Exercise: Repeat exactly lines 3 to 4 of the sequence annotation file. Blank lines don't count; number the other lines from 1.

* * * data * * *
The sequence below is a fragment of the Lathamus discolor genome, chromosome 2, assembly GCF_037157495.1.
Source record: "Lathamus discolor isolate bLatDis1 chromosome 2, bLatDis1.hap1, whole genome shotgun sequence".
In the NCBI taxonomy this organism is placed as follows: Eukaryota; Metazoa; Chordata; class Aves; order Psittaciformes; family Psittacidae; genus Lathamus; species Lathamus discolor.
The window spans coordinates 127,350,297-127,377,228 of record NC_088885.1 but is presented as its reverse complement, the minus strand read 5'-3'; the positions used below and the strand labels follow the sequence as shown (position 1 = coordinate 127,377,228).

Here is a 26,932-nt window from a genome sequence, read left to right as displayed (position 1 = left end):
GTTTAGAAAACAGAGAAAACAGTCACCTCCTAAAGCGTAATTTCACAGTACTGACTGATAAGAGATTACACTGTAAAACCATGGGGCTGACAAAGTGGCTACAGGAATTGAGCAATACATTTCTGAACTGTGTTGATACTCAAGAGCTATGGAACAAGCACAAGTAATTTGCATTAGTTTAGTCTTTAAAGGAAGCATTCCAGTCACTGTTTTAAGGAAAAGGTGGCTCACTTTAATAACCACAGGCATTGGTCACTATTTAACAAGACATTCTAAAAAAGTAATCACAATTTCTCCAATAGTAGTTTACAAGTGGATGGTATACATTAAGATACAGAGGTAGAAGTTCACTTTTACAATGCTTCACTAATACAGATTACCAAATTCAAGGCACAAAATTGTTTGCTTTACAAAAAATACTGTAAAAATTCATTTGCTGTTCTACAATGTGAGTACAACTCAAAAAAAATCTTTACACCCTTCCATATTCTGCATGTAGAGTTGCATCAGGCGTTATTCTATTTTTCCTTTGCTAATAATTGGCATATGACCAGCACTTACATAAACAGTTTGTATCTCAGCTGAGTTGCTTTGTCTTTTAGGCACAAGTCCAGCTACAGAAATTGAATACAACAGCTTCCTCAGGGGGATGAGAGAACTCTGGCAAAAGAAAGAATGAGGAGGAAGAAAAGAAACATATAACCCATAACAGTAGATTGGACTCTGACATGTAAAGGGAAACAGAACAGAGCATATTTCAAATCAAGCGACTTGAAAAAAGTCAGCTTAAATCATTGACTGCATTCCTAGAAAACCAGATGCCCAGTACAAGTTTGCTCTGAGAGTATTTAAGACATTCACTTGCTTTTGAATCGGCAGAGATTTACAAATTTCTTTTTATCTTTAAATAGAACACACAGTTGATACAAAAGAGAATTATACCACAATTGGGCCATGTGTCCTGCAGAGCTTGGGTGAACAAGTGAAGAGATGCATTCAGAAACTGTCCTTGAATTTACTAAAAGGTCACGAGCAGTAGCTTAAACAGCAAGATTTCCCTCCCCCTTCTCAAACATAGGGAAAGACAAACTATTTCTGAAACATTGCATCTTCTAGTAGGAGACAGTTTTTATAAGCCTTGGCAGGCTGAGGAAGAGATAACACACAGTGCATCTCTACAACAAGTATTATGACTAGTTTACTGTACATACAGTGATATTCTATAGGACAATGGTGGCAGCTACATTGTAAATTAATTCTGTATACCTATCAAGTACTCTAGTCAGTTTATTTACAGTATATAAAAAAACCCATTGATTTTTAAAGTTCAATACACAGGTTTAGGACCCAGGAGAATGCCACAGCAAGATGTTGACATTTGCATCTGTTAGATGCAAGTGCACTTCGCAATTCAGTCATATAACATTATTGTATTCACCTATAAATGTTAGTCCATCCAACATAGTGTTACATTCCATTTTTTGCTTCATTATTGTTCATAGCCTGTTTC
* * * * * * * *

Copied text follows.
In the NCBI taxonomy this organism is placed as follows: Eukaryota; Metazoa; Chordata; class Aves; order Psittaciformes; family Psittacidae; genus Lathamus; species Lathamus discolor.
The window spans coordinates 127,350,297-127,377,228 of record NC_088885.1 but is presented as its reverse complement, the minus strand read 5'-3'; the positions used below and the strand labels follow the sequence as shown (position 1 = coordinate 127,377,228).